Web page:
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June 2008 Archives

June 2, 2008

Nigel is 60

Yesterday evening we went to the Queen's Hall, Edinburgh for a most remarkable event: a concert in honour of Nigel Osborne's 60th birthday. Nigel is a man of such all-embracing talent that it's easy to forget what an exceptional musician he is. After being a concert violinist, he became a renowned composer and pioneer in music as healing in war-torn countries. The people who had turned out to celebrate included the Hebrides Ensemble, the Edinburgh Quartet, members of the Scottish Chamber Orchestra and the Mostar SInfonietta. And the compere was no less than the incredibly witty Richard Stilgoe, with poems and anagrams for the occasion. He even had the whole audience singing in canon (in Serbo-Croat, obviously) just to cover the scene-changes.

It's a measure of Nigel's popularity that the event seemed to be organised largely by his students, notably Clea Friend. Seven of his students had each composed one-minute pieces specially for Nigel, so this was their "world-premier" - with the Edinburgh Quartet. What a refreshing diversity there was among them, the hallmark of a great teacher. For me, a lapsed oboist, the highlight was the stunning performance by Nicholas Daniel of Nigel's amazing oboe concerto, a work apparently delivered about 10 years after it was commissioned, but was certainly worth the wait. And what a huge treat to hear the aria from Nigel's latest opera, Differences in Demolitions. Michael Popper performed an extraordinarily moving dance (to Bach/Busoni) without ever moving his feet and Ruaraidh, Nigel's young son, played piano and guitar for his dad.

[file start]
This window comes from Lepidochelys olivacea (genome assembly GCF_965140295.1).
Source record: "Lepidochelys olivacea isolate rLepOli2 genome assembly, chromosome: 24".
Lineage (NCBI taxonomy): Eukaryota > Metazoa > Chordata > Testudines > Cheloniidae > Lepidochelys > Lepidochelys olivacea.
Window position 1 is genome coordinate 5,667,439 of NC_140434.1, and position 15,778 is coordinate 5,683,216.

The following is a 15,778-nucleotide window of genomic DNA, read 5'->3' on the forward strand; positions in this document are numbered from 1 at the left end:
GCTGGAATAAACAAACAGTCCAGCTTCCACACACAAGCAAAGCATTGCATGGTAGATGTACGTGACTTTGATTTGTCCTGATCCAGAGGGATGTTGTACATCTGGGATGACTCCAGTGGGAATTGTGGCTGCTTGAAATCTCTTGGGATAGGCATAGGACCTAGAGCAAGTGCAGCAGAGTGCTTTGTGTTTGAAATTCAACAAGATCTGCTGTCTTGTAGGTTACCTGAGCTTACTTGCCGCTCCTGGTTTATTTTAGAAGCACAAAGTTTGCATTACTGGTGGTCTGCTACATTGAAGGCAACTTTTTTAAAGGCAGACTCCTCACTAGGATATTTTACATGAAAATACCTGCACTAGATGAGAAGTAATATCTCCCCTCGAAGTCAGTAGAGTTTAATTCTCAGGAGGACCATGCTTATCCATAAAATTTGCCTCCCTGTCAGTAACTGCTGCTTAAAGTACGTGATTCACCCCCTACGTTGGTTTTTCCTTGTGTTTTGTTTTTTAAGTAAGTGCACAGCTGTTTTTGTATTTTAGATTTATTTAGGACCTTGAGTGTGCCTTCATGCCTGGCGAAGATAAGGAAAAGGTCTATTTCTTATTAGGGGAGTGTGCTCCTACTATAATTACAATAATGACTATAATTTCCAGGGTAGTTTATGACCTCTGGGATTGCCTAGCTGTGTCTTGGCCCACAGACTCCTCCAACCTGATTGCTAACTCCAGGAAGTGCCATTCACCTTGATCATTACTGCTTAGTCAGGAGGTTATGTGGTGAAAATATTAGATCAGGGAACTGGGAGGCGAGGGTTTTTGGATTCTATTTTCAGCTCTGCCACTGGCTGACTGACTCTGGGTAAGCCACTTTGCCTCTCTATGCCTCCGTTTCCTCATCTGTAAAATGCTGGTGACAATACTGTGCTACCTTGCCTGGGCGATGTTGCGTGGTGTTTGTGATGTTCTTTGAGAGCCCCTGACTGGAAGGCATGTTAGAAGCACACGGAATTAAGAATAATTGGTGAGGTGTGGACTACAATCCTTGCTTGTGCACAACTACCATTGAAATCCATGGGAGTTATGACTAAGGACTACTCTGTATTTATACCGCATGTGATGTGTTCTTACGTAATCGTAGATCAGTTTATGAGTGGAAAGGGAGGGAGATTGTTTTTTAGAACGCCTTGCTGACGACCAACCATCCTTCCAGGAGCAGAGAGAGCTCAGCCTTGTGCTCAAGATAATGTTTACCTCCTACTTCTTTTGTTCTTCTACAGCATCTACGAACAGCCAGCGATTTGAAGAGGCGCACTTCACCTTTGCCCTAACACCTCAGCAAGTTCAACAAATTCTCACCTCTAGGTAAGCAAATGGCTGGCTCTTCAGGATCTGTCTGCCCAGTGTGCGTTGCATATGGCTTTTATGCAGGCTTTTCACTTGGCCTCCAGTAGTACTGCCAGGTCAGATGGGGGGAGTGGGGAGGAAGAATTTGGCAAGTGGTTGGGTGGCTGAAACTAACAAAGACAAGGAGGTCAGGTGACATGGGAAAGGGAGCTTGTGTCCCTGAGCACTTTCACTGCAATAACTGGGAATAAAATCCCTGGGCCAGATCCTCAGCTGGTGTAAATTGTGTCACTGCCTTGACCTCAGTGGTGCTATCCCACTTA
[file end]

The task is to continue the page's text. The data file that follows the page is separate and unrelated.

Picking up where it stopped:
The formal part ended with Sevdah songs from Teo Krilic and friends, with lots of audience participation and scarcely a dry eye in the house. The party afterwards probably went on all night, but Keir and I had to come away, returning to Dunblane inspired and humbled by all that talent. Respect, Nigel, and remember that life begins at 60 ... from one who knows!

June 8, 2008

40 years of marriage - all to the same man ...

Yesterday was our 40th wedding anniversary. Despite marriage being not much in fashion these days, I'm rather proud of 40 years of it - and all to the same man! Keir Bloomer is remarkable in so many ways, and although officially now retired, he is very active as Chairman of Tapestry and still a leading light on the Scottish educational scene. He's come a long way since the idealistic 20-year old student who married me on the last day of our last term at Cambridge University. I'm glad to say he is still idealistic, in a good way. And over 40 years of being seldom apart, he has always been, and ever will be, my best friend, as well as cherished husband. I believe we have helped each other to be true to ourselves, to keep on growing, questioning and exploring.

Our dearest friends Celia and Sheila had laid on a wonderful barbecue in their beautiful garden near Loch Lomond to help us to celebrate. Food and drink taste so much better in the outdoors, especially surrounded by family and close friends in a beautiful setting: